Durbin, King, Smith, And Sinema Secure $14 Million For Open Textbook Pilot Program In Senate Appropriations Committee Annual Spending Bill
WASHINGTON – U.S. Senate Majority Whip Dick Durbin (D-IL), a member of the Senate Appropriations Committee, and U.S. Senators Angus King (I-ME), Tina Smith (D-MN), and Krysten Sinema (D-AZ) today announced the inclusion of $14 million for the Open Textbook Pilot Program in the Senate Appropriations Committee’s Fiscal Year 2022 appropriations bill for Labor, Health and Human Services, and Education. The funding includes more than $8.2 million in continuation awards to complete funding for the second and third year for awards first funded in Fiscal Year 2021—including a project led by the University of Illinois. The remaining funds will support a new grant competition for Fiscal Year 2022.
“With the rising costs of tuition, many students decline to purchase required textbooks for their coursework because of the outrageous expense,” said Durbin. “Open textbooks are a proven way to save students money while providing quality instructional materials. I’d like to thank Chair Murray and Ranking Member Blunt for the bipartisan support they have offered to this critical effort since its creation.”
“Textbooks are a central part of a college education – but for students already struggling to keep up with the high cost of college, they are also one more financial burden to worry about,” said King. “Open textbooks can help solve that problem and ensure that every student can access the instructional materials they need to succeed. The continued support for this program is an important opportunity to support our students, and I am grateful for the continued partnerships of my colleagues in this effort.”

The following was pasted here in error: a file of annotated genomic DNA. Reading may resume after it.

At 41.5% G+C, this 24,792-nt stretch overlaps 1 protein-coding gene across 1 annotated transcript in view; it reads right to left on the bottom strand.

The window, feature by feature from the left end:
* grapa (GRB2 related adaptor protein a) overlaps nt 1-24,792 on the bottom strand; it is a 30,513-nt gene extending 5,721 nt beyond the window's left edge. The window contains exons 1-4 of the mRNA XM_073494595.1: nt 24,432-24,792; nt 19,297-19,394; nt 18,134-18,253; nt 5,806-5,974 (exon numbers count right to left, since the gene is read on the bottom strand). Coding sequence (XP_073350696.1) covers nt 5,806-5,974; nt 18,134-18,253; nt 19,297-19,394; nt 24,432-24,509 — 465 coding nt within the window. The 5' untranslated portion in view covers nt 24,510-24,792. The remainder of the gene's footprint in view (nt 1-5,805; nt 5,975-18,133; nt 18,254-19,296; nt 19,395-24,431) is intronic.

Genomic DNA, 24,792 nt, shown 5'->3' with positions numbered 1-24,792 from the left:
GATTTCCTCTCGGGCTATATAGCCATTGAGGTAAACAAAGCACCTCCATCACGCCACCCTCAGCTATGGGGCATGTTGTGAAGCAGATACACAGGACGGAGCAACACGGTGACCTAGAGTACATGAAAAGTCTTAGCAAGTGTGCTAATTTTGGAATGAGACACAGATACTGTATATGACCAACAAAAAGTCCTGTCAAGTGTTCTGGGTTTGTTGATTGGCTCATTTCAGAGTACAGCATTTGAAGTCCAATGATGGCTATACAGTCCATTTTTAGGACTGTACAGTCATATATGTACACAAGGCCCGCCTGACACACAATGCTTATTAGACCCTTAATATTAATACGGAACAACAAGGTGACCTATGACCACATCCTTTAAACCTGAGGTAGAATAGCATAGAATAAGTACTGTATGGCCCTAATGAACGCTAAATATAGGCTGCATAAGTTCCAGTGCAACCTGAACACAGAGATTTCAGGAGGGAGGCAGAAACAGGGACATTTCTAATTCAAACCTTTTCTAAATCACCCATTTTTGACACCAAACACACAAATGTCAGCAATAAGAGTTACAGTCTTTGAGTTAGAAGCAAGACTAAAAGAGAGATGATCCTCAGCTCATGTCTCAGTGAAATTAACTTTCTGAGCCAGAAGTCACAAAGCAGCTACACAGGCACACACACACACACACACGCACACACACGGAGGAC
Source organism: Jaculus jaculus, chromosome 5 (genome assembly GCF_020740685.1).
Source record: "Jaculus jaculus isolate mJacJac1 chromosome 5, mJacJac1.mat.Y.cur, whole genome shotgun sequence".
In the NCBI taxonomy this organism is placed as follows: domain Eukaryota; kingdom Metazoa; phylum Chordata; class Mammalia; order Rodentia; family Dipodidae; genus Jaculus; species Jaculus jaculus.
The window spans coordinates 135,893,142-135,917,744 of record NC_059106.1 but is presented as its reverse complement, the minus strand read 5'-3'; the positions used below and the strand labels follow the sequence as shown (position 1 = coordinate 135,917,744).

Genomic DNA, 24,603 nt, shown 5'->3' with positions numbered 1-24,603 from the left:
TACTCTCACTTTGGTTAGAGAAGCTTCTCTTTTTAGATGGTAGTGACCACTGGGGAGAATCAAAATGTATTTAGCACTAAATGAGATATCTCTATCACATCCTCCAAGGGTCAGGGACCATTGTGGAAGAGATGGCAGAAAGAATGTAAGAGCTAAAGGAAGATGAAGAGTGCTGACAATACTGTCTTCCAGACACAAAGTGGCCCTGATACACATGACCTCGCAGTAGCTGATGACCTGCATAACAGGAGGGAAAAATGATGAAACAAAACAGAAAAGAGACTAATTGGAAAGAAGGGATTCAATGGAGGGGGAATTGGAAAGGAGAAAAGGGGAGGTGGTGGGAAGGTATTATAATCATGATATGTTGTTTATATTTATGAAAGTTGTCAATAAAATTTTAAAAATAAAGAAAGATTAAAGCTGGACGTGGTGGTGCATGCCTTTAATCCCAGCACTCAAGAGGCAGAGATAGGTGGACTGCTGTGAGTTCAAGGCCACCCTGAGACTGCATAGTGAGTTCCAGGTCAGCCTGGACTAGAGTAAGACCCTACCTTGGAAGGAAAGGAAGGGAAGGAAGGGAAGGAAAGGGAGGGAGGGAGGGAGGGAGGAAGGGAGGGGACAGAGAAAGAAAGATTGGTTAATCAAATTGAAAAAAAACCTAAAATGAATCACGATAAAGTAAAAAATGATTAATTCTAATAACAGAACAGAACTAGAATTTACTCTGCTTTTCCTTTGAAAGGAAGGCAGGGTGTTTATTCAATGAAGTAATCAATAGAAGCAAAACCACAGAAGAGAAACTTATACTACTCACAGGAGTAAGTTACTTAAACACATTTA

“When I meet with college students, one thing they talk about is how pricey their textbooks are and how it’s tough to afford them. Sometimes textbooks are so expensive that students don’t purchase them at all, and try to make it work without the needed material,” said Smith. “Open textbooks can make a huge difference. This funding will help expand opportunities for students across the country to use open textbooks.”
“Our Textbooks Pilot Program gets results and today’s funds invest in Arizona students’ future success, and cut costs for students as they work to achieve their dreams,” said Sinema.
The Open Textbooks Pilot, based on Durbin’s Affordable College Textbook Act, is a competitive grant program to support the creation and expand the use of open college textbooks—textbooks that are freely available under an open license, allowing professors, students, researchers, and others to freely access the materials.
In addition to the $14 million included in this bill, Durbin has helped secure $24 million for the Open Textbooks Pilot Program over the last four years. In June, Durbin, along with King, Smith, and Sinema, led 23 of their colleagues in writing to Chair Patty Murray and Ranking Member Roy Blunt urging additional investment in the Open Textbooks Pilot program.
To date, the Pilot has funded projects led by:
- University of California (Davis)
- Chippewa Valley Technical College
- Arizona State University
- West Hills College Lemoore
- Middlesex County College
- Louisiana Board of Regents
- University of Texas at Arlington
- West Chester University of Pennsylvania
- Southwest Minnesota State University
- Framingham State University
- Yavapai County Community College District
- Washington State Board for Community and Technical Colleges
- Linn-Benton Community College
- William Marsh Rice University
- Board of Trustees of the University of Illinois
- Clemson University
These projects are estimated to result in more than $220 million in eventual savings to students.
Textbook costs are one of the most overlooked costs of going to college, but they can be substantial and can be a barrier to attaining a college education. According to The College Board, the average student budget for college books and supplies during the 2020-2021 academic year was $1,298 at four-year public institutions. According to a survey by U.S. PIRG, 65 percent of students decided not to buy a textbook because of the cost and 94 percent of those students worried it would negatively affect their grade.
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